As a proud father of four, Father's Day is like no other day of the year. Aside from the new ties and day of pampering, it's an emotional time to reflect on the tremendous impact that my father made on me.
My dad was my coach, my disciplinarian and my enforcer. The thought of growing up without him is unimaginable.
3 MONEY LESSONS TO TEACH YOUR KIDS OR GRANDKIDSUnfortunately being fatherless is a sad reality for millions of kids across America, with 73 percent of African-American kids being born out of wedlock.
The fatherless numbers for whites and Hispanics have also nearly tripled over the last 50 years. I personally understand the real impact of this statistic after having to raise children in this very same scenario.
Though I was blessed to have the means to travel and provide resources, it can never make up for the impact of a father’s constant presence in the home with a child.
Many children without dads bear the burdens of some of the most pressing issues facing our nation. Fatherless kids make up the vast majority of our children who die from overdoses and suicides in America.
HOW PARENTS STRUGGLE WITH CHILD CARE AS CORONAVIRUS RESTRICTIONS EASEI am an ordained minister who works in prisons across America. Every time I walk into a prison to teach my class I am reminded of the reality of fatherlessness in America.
A child with my no dad in his life is 20 times more likely to end up in prison.
This chilling statistic resonates with me as I counsel several inmates who are making appeals to get their prison sentences reduced.
Every single time that I am contacted by a family member who is fighting to get their child out of prison, it always a mother, wife or girlfriend.
I always find myself hoping that I will be contacted by a father. And once the fathers are locked up, they rarely have the option to even take a class or program behind bars that will help prepare them to be better fathers once they are released.
Like most systematic issues, our state and federal prison budgets are impacted by unions and special interest that seldom prioritize programming that could heal our broken fatherless men behind bars.Working with at-risk youth, the reality of missing fathers remain the same. This past school year I sponsored a county-wide parenting program for the families of the at-risk youth in my county.
We launched this program by rewarding parents to attend by offering gift cards in addition to a weekly comprehensive professional parenting program. The content was amazing and I found myself learning so much, too, about ways to become a better parent. But when I looked around the room, I quickly noticed that I was the only father in attendance.
It was an eye-opening experience for me and soon the mothers and grandmothers in attendance openly shared their need to have male influence in their children’s lives.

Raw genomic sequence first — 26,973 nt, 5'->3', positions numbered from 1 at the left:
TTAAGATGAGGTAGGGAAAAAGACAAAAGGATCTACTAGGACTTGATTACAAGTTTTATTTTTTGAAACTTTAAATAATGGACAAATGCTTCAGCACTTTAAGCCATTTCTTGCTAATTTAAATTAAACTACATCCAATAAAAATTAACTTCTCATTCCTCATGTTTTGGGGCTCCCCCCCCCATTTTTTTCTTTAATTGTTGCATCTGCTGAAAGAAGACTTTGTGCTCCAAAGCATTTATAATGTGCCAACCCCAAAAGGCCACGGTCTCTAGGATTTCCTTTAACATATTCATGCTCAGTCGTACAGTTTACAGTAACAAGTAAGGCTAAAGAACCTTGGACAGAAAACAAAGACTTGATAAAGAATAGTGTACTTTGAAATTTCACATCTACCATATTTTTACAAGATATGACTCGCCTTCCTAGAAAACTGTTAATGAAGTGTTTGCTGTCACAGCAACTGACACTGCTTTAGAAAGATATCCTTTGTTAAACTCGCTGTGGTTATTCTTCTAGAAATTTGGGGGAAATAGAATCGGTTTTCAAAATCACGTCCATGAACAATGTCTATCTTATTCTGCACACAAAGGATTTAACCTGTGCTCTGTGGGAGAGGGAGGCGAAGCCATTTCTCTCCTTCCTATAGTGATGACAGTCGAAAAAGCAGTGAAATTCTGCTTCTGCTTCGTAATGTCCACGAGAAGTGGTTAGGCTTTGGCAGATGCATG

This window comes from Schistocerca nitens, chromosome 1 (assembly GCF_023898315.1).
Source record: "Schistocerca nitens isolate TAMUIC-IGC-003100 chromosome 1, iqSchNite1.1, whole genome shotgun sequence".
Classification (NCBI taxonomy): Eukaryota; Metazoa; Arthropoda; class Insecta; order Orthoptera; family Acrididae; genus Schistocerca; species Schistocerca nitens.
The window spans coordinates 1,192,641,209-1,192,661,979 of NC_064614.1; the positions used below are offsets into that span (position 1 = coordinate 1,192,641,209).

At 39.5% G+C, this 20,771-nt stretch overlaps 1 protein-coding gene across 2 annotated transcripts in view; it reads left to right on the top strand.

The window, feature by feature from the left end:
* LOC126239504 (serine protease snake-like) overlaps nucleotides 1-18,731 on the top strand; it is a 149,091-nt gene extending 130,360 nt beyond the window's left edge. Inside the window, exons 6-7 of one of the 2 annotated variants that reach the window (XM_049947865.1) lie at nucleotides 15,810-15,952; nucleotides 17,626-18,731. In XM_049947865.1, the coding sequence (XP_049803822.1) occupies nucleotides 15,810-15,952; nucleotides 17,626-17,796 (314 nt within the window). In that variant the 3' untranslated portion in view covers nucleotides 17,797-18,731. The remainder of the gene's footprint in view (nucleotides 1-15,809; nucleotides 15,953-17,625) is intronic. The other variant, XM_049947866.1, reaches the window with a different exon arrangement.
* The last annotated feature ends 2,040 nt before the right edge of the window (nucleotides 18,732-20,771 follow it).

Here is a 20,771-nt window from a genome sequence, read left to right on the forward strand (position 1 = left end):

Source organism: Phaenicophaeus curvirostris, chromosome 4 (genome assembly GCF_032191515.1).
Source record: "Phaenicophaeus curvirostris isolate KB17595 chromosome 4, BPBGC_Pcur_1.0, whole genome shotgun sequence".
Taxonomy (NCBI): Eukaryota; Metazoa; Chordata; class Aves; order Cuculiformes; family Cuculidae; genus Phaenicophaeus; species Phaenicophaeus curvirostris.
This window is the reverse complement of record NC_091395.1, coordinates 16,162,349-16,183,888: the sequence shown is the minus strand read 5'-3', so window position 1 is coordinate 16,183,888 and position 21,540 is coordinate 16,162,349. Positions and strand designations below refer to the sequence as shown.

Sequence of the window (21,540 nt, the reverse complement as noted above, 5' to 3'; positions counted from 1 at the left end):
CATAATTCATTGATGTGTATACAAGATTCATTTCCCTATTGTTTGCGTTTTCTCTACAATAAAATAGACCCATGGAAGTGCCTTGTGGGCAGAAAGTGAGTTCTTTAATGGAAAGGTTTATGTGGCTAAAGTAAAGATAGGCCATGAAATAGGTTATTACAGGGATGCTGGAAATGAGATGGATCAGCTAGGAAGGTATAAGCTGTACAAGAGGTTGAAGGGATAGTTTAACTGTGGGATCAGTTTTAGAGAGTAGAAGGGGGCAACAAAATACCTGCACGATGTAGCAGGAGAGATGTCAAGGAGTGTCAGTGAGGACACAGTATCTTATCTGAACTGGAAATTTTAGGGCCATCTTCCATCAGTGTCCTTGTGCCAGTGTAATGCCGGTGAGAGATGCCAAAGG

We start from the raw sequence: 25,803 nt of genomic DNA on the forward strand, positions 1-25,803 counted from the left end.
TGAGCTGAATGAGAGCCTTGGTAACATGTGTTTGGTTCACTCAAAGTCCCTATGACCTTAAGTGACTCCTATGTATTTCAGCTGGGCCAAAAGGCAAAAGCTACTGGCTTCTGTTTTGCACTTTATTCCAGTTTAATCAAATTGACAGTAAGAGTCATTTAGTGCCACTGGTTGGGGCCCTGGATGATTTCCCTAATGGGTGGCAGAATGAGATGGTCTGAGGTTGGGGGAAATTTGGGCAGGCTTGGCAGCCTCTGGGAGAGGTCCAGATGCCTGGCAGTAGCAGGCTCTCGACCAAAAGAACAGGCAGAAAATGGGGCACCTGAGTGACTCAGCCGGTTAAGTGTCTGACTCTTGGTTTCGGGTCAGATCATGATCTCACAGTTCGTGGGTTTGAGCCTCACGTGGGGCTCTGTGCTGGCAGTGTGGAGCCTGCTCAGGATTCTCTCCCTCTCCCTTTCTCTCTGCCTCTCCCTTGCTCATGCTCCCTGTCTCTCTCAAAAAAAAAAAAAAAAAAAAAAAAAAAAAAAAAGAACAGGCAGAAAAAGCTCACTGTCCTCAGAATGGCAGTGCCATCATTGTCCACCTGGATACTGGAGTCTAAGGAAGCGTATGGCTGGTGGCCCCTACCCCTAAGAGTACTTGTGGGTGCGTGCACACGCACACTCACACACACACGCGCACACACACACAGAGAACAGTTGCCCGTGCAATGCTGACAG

I literally held tears back as I listened to mother after mother discuss the difficulties they have handling young boys without having a father figure.
To make matters worse, many fathers like myself who actually want to be full-time dads are held back by archaic child custody and child support legislation which systematically opposes granting equal parenting opportunity to willing fathers.Today our nation struggles to heal from our post-slavery realities of racial oppression which have led to systemic disparities for people of color. These disparities are undeniable when you think about a child being 5 times more likely to live in poverty if they are fatherless.
Our government welfare laws carry household income restrictions that discourage fatherhood. Most parents cringe when they learn that 71 percent of American high school dropouts are fatherless.
Our public school systems spend more money per year per child on education than many of their elite private schools' counterparts, while dropout rates continue to remain disgustingly high for black males in urban public school systems around America.Every Father’s Day I pray for societal solutions to help make Father’s Day a truly happy day for all Americans. Not only for stronger fathers in the flesh but also a renewed focus on establishing stronger relationships with our Father in the spirit.
Hopefully, this op-ed encourages at least one family to make an effort to embrace a fatherless child whose life you can change.
This is what Christ instructed us to do.
As I near completion of my years of research for legislative proposals that offer systematic solutions to address fatherhood in America, I pray that our nation’s leaders will be able to set aside political divides and special interest group influence in order to finally pass a comprehensive piece of legislation to address this National Crisis that plagues our must underserved Americans.
Jack Brewer, is a former NFL safety and 3x team captain who played for the Vikings, Giants, Eagles and Cardinals. He is the co-host of the digital podcast “Level Headed” with Mike Lindell and Jack Brewer. He is a devoted philanthropist who served four years as an Ambassador for Peace and Sport for the U.S. Federation for Peace and Development at the United Nations. Jack is a former Investment Banker and current Professor at the Fordham Gabelli School of Business where he is the Program Director for the Athletes and Artist Executive MBA program. Brewer is an ordained minister who works in prisons across America. Follow him on Twitter @JackBrewerBSI.